Ask a group of coffee professionals what their favorite coffee origins are and you’ll probably get a pretty solid amount of African countries in your answer set. Coffee, after all, was first discovered in Africa, and more specifically in Ethiopia, from where it then spread throughout the world through colonial trade routes. And Ethiopia is still well-known for a wide variety of delicious, fruity coffees that for many of us opened our eyes to “coffee that doesn’t just taste like coffee.” Kenya is another typical favorite with its ultra-bright, savory, full-bodied, and super-clean coffees that excite us with flavors like lime and tomato. But there are newer favorites emerging in Africa as well, and key among them is the country of Burundi.
At around the size of Maryland, Burundi is a relatively small country compared to most of its coffee growing neighbors, and its coffee producing history is relatively short. In its 56 years of independence, it has been wracked by civil war and instability, ranking by many measures as one of the poorest countries in the world.
“As a land-locked country, Burundi, as well as the East African region generally, faces critical infrastructure challenges, particularly roads to bring coffee to ports,” says Jeanine Niyonzima-Aroian, who founded the exporting company JNP Coffee in 2012. “Coffee is very clearly part of my vision for supporting my homeland of Burundi.”
Instrumental in the growing popularity of Burundi’s coffees among American roasters, Jeanine has been helping roasters and importers connect with increasingly delicious coffees ever since, while also continuing her work with the nonprofit Burundi Friends International. “Coffee has presented itself as an opportunity to lift people out of poverty,” Jeanine tells us. “It’s an opportunity for coffee drinkers to support coffee farmers directly. Coffee represents an amazing way to empower women on so many levels. The financial literacy education we provide through Burundi Friends International offers women new ways to support themselves. The premiums women coffee farmers receive from JNP Coffee have already provided the means to start new businesses and build a new washing station.”
It’s a nation whose people you desperately want to root for, and though coffee and overall economic success aren’t always linked, organizations like the active Burundi chapter of the International Women’s Coffee Alliance and the socially minded efforts of exporters like JNP give hope that the growth of Burundi’s coffee industry could have a positive effect on this wonderful country.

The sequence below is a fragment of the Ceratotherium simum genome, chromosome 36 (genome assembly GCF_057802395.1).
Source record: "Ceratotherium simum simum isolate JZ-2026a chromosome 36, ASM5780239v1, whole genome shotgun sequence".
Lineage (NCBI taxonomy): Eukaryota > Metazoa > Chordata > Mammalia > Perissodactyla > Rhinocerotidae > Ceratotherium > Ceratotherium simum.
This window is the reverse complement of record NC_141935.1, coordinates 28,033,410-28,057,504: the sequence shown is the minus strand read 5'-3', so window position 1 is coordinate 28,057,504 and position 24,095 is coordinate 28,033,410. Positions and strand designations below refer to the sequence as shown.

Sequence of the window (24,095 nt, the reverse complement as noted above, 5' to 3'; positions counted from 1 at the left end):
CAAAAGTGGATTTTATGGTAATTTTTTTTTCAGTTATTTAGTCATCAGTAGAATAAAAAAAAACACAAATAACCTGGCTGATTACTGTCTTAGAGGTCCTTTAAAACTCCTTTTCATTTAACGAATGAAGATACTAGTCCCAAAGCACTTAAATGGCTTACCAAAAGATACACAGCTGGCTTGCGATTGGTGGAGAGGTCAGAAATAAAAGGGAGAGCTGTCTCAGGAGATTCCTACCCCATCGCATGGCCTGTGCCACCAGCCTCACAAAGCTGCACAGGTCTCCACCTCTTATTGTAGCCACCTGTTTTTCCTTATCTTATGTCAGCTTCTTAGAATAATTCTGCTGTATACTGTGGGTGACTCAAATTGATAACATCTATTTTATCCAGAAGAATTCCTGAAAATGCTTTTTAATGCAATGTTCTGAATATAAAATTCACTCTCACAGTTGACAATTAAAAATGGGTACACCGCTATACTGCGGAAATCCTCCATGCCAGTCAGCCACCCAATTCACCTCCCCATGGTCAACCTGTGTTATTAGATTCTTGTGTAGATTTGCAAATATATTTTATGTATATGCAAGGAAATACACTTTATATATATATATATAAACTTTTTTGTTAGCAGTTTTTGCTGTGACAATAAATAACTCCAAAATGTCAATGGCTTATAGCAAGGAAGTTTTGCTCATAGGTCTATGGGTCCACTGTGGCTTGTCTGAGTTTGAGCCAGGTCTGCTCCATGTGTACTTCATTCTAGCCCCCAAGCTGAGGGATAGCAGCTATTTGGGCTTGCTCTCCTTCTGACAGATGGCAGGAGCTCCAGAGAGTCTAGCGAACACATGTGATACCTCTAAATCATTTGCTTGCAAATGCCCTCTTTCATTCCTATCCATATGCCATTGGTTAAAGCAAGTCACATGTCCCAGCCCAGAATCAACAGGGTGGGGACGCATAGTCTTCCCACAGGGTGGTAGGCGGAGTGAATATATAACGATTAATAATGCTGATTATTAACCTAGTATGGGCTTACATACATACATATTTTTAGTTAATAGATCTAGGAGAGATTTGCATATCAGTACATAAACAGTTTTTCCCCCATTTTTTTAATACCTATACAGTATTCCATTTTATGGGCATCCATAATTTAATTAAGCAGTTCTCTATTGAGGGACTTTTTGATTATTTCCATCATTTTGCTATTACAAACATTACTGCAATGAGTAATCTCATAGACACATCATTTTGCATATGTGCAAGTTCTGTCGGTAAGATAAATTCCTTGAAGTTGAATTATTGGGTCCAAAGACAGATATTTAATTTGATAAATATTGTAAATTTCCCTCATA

The flavor profiles of the finest coffees emerging from Burundi are most exciting in their Simone Biles level of balance. They’re generally not the so-called “coffee coffees” that just taste like an elevated version of the flavors everyone knows, and they’re not the citric acid bombs from Kenya or flower garden coffees of Ethiopia either. They occupy a comfortable yet refined space right in the middle. And while balance might seem like a hard thing to get excited about, the way Burundi coffees deliver clean citrus and stone fruit notes while leveling them out with dark, sugary flavors like caramel and raisin makes them coffees that pretty much anyone can thoroughly enjoy.
As with many up-and-coming coffee producing countries, improved infrastructure has led to both higher overall quality and a wider variety of offerings. For example, if those delightfully balanced washed coffees aren’t exciting enough on their own, Burundi has fairly recently started producing natural process coffees, with all the slightly funky, ripe fruit flavors that natural African coffees are known for. “People have come to understand that higher quality coffees improve the chances of higher prices,” Jeanine tells us.
Dive into our wide selection of Burundi offerings, such as Kickapoo’s Burundi Gakenke Washed, Bird Rock’s natural process Burundi Gahahe, and our first Trade Exclusive Coffee, Huckleberry’s Burundi Gitwe.
— Maciej Kasperowicz, QC Team